From First Nations to whitewater rafting, the Ottawa River mirrors the heart and soul of Canada.
My romantic imagination soars when I’m exploring this majestic river of many names: Kichi Sibi. Great River. Grande Rivière. Rivière des Outaouais. Ottawa River.
It flows 1,271 km from Lac des Outaouais, 250 km northwest of Ottawa, into the Lake of Two Mountains, west of Montreal. Near its headwaters, it courses alongside historic Obadjiwan–Fort Témiscamingue National Historic Site. This Parks Canada destination interprets the First Nations life, voyageur traders, and fierce rivalry between the Hudson Bay and Northwest companies’ fur-trade interests.
And the Ottawa simply courses on, passing wild forests, soaring cliffs, undulating farmland, heritage villages, and the twin cities of Ottawa-Gatineau before greeting Montreal.
Whatever language we speak or name we call it, this Canadian Heritage River represents the first Trans-Canada Highway stretching into the Pays d’en Haut – the hinterland. 9,000 years before European contact, Anishinabeg peoples’ ancestors traded along the network extending along the Ottawa into the Great Lakes and beyond. In its First Peoples of Canada Hall, the Canadian Museum of History displays a copper spear tip dating back 6,100 years and discovered in the Ottawa Valley — proof of this astonishing, ancient trade route.
This spearhead is apropos, because the Odawa First Nations, Canada’s capital city, river, and the French word Outaouais derive from the Anishinàbemowin (Algonquin) word adàwe: “to trade.”
Anyone looking at the Ottawa – from anywhere along its length – can respect those paddling upstream against its current. Author and canoeist Max Finkelstein adventured across Canada in the paddlestrokes of Scottish explorer Alexander Mackenzie. In his book, Canoeing a Continent: On the Trail of Alexander Mackenzie, Finkelstein describes the voyageurs’ remarkable endurance, paddling their canoes against the current, loaded within six inches of the gunnels with several 41 kg pièces (bundles). These were what the coureurs de bois (runners of the woods) would carry – while racing on rock-strewn portages skirting rapids too dangerous to paddle.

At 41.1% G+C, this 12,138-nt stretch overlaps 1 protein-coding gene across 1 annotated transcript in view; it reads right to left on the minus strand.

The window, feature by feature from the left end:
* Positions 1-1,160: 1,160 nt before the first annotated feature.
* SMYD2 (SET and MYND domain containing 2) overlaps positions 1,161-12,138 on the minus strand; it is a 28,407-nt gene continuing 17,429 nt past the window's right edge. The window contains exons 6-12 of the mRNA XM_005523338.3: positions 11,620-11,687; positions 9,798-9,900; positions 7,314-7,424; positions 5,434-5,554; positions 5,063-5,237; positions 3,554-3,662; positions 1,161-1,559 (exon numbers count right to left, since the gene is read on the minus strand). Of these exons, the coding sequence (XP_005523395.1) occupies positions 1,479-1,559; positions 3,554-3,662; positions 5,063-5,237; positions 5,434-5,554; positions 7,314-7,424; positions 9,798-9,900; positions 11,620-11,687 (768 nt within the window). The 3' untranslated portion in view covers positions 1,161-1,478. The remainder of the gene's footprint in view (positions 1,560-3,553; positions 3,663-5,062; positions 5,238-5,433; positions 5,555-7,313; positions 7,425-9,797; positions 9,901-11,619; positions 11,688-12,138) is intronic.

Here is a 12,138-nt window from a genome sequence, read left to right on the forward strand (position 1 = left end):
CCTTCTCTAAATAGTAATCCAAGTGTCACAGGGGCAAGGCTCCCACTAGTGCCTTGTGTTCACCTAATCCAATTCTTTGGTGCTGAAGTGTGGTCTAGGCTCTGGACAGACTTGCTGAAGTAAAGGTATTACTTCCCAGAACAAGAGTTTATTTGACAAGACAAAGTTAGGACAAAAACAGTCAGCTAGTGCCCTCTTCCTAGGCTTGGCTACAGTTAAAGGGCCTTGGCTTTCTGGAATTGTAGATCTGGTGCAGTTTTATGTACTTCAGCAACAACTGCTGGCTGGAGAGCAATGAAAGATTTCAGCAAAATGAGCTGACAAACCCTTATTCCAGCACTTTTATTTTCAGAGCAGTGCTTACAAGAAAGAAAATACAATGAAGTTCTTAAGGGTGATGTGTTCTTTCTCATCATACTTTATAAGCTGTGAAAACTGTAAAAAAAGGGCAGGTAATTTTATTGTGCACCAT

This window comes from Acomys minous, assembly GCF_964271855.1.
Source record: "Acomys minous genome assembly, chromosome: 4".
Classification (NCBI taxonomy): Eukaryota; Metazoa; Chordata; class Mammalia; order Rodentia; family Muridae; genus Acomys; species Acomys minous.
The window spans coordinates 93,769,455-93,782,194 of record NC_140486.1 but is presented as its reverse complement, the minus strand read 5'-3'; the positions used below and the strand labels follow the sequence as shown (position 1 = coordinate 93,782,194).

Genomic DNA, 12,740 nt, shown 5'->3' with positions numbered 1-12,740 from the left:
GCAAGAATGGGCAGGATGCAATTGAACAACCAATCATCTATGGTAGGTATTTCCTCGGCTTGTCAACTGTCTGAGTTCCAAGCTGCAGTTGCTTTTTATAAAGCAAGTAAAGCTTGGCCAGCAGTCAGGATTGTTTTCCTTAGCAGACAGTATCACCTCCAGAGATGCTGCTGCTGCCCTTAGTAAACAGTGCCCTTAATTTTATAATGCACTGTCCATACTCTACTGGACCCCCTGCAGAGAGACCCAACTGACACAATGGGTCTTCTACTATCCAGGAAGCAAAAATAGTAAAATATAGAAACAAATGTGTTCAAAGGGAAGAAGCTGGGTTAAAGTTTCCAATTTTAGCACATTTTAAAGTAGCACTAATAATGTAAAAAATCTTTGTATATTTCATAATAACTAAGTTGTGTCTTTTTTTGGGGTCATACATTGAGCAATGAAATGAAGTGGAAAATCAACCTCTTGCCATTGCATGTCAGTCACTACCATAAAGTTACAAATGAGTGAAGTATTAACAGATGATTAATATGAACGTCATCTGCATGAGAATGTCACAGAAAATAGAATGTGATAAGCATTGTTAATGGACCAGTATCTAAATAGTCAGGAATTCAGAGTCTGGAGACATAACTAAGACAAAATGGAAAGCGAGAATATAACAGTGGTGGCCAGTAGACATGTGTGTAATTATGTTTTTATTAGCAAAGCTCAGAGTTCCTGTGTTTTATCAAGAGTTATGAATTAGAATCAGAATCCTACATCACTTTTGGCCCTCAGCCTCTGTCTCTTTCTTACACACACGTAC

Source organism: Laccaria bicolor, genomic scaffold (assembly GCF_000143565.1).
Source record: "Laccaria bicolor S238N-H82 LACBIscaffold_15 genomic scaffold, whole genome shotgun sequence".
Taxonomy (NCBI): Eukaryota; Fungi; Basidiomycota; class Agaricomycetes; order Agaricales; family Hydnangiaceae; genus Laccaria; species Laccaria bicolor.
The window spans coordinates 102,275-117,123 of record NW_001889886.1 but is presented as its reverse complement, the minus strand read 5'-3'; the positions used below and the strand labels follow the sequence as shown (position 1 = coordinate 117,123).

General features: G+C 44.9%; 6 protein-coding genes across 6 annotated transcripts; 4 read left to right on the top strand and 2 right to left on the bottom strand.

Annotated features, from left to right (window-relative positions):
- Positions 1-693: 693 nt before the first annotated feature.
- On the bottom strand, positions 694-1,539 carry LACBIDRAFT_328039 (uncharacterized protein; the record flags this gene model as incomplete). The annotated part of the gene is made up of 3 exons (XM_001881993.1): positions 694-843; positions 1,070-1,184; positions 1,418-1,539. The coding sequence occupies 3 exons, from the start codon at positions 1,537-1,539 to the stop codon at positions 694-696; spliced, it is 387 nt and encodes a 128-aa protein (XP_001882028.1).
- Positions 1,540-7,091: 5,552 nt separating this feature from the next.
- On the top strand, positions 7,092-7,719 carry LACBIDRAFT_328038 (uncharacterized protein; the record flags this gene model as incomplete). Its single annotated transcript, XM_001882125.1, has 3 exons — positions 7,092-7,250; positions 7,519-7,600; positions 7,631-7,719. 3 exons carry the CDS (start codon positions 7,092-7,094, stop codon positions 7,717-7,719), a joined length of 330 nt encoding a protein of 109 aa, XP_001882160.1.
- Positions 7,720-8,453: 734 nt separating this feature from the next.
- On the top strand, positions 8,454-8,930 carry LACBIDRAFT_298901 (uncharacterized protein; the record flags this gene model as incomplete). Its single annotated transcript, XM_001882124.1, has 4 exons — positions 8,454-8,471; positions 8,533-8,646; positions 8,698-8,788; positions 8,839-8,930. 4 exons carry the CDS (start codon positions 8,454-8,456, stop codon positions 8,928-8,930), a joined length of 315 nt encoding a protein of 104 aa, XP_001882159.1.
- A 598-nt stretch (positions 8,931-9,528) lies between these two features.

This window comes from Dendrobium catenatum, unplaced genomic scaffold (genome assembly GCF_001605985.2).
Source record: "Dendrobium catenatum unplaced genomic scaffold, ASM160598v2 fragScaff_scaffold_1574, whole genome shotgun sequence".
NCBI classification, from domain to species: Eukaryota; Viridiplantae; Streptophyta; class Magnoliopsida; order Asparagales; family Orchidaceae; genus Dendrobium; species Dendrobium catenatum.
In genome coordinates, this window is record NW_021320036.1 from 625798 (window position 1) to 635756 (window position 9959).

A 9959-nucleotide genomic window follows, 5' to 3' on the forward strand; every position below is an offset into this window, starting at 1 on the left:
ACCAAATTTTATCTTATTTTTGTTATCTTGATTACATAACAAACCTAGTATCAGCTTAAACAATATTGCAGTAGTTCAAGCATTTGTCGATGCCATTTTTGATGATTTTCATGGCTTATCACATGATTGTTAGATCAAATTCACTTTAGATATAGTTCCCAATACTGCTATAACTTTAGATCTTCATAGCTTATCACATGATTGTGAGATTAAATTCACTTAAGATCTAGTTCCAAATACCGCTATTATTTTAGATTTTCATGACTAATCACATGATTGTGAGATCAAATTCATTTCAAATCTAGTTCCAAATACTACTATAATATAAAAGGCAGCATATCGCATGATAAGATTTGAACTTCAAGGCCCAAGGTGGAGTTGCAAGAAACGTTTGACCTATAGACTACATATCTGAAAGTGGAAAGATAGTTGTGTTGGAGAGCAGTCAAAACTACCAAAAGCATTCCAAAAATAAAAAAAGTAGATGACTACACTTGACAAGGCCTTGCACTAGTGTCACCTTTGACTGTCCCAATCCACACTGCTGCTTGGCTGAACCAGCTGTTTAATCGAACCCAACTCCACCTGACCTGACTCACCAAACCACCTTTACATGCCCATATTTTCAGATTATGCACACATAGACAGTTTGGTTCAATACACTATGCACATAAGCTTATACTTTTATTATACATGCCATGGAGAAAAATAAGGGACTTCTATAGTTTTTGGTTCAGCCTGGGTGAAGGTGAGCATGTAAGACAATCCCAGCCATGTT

Finklestein describes the voyageurs’ prowess, where canoes “were paddled by a crew of twelve … Normal cruising pace was about five knots, or 50 strokes per minute, but this could be increased to 60 or even 70 at times.”
Want to try canoeing? Check out the Canadian Museum of History’s Rabaska Canada program. In the company of a costumed guide, learn about the river while paddling a canot de maître – at 50 strokes a minute, you think?
Today we possess easier transportation options. We can drive or bike alongside the Ottawa, criss-crossing via bridges, ferries, and dams to appreciate its immensity, power — and tranquility. Plus, we can get a sense of why First Nations offered tobacco ceremonies for safe passage while hurtling through the hydraulic waves of the Colosseum with Jim Coffey’s Esprit Whitewater Rafting, out of Davidson, Quebec.
Let’s take our own exploratory drive and discover Kichi Sibi’s moods.
From Ottawa, head to the Aylmer sector of northwest Gatineau, the Parc des Cèdres beach, immediately west of the Aylmer Marina. Beloved of picnickers, swimmers, SUP (stand up paddleboards) and kiteboard enthusiasts, the widening of the river here forms Lac Dechênes.
Farther upstream, Quyon provides a glimpse into the past. Immediately west of the village stood Joseph Mondion’s trading post, built in 1786, which became a Hudson’s Bay Trading Post. Quyon recalls the days of the fur trade – along with the “magnificent failure” of the late 1800s Grand Canal scheme at the once-mighty Chats Falls. If completed, this canal would have formed the northern navigable route from the Great Lakes to Montreal. The Friends of Chats Falls offers guided tours of the historically rich Quyon area, including snowshoe excursions come winter.
Usually operating from April through late November, the Quyon Ferry links Quebec to Mohr’s Landing on the westernmost outskirts of Ottawa. The ferry landing is near Fitzroy Harbour Provincial Park. Popular with families because of its beaches, quiet and spacious campgrounds, fishing and boating opportunities, this park features a stand of 200-year Bur Oak and a 100-year-old white pine forest. It’s a good spot to appreciate these majestic pines which formed the basis of the fabled lumber history of the Ottawa Valley.